Here I must say that I recognize and know that I have privilege in ways that many do not; I am college-educated, able-bodied, and have a roof over my head. The reality is that for those of us who live in these communities that were constantly belittled, attacked, and mocked during the last year, it was about the very safety of our lives and about being able to freely live our lives without fear of being attacked or killed just for existing.

refuse to stop being angry and funneling that into helping to demand change for the betterment of this generation and the ones to follow. It is imperative that those of us who are tired now rise up and demand that glass ceiling we know so well to be utterly and completely broken.

I had a thought during a discussion with a dear friend: what do you do when you step back and realize that some people you love will certainly never GET it?

I also thought to myself: Why should I police my tone if others don’t? Why can’t you understand my fear? What must you think of me when I lament the racism I have suffered, the sexism, the utter dismissal of my very self if you didn’t think of the reality behind your choice for those of us who aren’t able to afford this luxury of just riding this out for the next four years?

As many of us know, we are conditioned to remember the many moments of our lives where we experienced racism, sexism, or some sort of micro-aggression that has occurred because they begin when you are far too young to understand them. Yet as you grow, you learn to file it away, to keep it in the back of your mind because you know that it is important to never, ever become complacent. You learn as you move through the public sphere how to recognize and deal with those moments quickly in public and then in private, how to digest them properly.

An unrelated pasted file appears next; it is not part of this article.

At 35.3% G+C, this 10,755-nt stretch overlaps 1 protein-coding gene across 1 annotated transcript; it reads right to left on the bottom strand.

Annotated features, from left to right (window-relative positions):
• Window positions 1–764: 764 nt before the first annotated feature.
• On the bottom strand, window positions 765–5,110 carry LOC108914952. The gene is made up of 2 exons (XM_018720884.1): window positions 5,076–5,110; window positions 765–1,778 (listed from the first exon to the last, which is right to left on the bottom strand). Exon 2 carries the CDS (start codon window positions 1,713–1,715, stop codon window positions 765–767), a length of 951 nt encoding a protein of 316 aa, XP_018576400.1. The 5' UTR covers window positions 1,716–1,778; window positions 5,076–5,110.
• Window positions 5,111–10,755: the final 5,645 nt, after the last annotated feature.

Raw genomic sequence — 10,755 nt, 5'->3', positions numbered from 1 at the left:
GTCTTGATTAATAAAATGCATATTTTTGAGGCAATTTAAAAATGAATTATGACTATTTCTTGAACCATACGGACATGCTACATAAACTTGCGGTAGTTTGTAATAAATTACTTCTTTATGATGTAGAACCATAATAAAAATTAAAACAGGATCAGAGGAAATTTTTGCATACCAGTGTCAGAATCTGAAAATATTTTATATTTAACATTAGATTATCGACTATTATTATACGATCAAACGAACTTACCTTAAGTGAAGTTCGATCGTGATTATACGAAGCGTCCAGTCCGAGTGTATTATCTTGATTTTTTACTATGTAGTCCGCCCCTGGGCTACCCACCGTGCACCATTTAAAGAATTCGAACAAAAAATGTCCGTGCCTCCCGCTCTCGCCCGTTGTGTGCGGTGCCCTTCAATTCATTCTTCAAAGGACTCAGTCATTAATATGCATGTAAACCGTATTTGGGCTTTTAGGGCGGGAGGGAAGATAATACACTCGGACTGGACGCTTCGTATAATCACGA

These moments have formed my identity as a woman, as a Latina, and as an intersectional feminist. These moments are for me, significant to the statement of “the personal is political” because that is what this election has become for many of the American people the second that Trump first openly embraced xenophobic, sexist, racist, and bigoted rhetoric. These moments in my own personal history are the reason why I cannot allow myself to ever be silenced ever again, not even for the people I love. Those moments as a child, as a teenager, as an adult are what molded me into someone who wants more for the generations to come.

11 and told by a male classmate that it was okay if I was bad at math as girls just always are. I am still uncertain if this boy was trying to comfort me as it was openly known I wasn’t very good at math.

14 and told I needed to learn to respect authority by a female teacher who GRABBED MY ARM, pulling me into a room with other students on a field trip just to scold me because she felt I was disrespecting her authority. She had been bullying many students throughout the school year and I refused to be quiet about it.

16 years old and told by a male teacher that I was required to learn to cook, clean, and sew if I wanted to be a good wife. I’m not certain why he was under the impression that that was the only goal for me.